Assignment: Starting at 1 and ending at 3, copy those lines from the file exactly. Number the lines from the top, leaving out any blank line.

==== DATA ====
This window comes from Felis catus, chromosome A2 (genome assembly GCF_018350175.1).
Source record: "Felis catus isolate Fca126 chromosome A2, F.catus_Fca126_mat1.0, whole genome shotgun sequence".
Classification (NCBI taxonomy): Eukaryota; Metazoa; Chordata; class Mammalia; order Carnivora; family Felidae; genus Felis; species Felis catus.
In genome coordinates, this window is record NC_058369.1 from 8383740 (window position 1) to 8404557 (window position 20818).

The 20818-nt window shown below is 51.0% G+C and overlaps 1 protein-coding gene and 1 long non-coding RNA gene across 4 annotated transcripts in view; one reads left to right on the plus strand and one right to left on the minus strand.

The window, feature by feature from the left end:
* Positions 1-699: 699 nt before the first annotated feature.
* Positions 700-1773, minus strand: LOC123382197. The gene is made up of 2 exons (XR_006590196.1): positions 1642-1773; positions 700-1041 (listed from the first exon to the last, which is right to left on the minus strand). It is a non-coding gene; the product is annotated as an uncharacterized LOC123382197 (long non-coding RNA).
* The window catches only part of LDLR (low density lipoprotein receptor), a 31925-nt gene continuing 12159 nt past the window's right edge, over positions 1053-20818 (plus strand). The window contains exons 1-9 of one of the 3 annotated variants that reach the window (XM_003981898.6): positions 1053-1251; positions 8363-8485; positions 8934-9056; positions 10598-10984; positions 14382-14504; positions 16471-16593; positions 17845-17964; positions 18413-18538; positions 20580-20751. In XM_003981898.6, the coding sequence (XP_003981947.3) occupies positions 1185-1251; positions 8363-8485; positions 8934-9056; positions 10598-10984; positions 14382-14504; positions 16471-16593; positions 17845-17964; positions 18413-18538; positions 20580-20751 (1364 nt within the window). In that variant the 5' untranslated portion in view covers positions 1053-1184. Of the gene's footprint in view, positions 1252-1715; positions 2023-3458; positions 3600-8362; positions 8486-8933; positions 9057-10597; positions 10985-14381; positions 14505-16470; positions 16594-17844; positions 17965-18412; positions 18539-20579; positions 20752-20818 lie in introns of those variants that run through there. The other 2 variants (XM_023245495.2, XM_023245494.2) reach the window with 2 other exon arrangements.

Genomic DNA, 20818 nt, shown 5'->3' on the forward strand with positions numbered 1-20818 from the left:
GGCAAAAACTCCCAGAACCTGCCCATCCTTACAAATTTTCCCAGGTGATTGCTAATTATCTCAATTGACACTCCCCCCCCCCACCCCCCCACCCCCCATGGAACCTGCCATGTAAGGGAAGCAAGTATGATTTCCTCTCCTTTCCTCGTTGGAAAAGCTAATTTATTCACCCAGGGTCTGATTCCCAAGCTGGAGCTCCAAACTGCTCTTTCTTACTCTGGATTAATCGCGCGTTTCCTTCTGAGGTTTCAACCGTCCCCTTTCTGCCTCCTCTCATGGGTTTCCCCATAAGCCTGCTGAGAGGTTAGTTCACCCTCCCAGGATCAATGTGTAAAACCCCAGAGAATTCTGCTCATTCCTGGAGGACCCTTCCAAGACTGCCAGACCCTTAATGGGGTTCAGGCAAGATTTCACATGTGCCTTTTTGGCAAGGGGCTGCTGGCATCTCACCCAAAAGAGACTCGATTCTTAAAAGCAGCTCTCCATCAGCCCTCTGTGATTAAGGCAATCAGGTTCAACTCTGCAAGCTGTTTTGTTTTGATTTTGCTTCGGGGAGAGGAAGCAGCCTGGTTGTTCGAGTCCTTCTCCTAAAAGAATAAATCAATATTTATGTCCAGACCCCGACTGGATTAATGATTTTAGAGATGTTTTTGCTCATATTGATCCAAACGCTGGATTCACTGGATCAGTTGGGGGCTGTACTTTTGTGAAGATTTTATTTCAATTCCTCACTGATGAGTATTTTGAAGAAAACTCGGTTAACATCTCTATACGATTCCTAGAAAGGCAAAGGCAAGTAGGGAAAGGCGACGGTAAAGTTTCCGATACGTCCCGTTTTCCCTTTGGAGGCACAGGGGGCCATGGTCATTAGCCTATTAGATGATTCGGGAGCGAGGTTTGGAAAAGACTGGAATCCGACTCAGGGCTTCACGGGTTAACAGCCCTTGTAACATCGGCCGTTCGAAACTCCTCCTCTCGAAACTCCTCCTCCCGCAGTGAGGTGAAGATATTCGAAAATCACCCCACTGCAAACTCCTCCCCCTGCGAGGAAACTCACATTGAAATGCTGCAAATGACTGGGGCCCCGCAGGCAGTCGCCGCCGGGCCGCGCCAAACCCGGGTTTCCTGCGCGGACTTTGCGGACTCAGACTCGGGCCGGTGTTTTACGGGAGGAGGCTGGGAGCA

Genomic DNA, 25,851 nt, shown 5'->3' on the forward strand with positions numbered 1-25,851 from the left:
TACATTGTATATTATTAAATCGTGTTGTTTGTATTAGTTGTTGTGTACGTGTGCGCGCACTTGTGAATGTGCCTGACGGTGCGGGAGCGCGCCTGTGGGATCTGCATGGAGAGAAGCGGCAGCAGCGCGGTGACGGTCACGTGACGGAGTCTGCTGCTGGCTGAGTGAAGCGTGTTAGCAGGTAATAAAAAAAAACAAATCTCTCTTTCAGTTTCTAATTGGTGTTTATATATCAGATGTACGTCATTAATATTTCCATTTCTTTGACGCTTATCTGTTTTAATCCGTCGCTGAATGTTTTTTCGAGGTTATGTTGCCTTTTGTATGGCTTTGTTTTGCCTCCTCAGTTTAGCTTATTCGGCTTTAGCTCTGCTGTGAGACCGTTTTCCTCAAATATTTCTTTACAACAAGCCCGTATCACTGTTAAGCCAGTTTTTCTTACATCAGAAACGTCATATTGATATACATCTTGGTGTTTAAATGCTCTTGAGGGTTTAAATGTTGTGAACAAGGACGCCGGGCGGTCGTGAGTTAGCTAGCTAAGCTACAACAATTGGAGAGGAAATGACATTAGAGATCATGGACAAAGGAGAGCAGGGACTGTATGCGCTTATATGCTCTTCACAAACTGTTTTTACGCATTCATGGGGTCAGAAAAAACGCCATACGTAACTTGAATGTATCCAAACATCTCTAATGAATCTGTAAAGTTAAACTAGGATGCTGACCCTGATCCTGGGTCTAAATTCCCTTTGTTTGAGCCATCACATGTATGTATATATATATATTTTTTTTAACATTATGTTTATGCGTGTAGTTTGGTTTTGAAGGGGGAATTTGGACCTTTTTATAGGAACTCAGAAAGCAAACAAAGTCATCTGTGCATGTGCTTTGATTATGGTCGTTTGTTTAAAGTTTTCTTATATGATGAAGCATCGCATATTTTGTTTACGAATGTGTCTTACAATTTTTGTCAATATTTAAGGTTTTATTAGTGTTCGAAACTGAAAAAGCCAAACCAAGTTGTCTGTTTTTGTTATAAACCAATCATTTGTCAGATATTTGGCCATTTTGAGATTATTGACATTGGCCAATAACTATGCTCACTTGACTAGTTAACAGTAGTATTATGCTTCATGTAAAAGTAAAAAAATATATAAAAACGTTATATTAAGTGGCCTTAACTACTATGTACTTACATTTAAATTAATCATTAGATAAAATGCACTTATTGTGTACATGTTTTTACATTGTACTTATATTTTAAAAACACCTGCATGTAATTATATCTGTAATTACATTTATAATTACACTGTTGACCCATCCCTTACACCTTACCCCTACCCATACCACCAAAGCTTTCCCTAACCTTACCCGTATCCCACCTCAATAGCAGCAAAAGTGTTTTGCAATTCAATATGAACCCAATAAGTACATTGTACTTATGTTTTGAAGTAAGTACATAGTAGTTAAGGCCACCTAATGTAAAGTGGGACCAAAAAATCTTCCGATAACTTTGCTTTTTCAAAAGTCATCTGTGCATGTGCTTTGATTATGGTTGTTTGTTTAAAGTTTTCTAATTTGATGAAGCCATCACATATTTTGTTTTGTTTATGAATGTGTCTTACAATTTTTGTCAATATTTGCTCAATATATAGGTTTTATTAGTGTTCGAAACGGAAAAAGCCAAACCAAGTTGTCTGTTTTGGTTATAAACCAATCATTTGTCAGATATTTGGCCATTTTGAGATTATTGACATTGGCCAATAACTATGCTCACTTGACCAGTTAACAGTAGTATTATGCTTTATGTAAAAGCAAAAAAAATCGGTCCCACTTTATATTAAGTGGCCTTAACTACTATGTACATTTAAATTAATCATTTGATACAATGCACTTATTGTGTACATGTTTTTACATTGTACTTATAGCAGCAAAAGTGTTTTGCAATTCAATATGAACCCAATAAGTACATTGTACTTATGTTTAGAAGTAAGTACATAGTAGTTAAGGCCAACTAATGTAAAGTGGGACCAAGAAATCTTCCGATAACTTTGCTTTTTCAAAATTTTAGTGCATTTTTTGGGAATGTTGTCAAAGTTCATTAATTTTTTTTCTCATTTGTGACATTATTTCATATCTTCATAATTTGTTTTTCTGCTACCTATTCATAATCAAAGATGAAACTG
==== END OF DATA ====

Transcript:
This window comes from Felis catus, chromosome A2 (genome assembly GCF_018350175.1).
Source record: "Felis catus isolate Fca126 chromosome A2, F.catus_Fca126_mat1.0, whole genome shotgun sequence".
Classification (NCBI taxonomy): Eukaryota; Metazoa; Chordata; class Mammalia; order Carnivora; family Felidae; genus Felis; species Felis catus.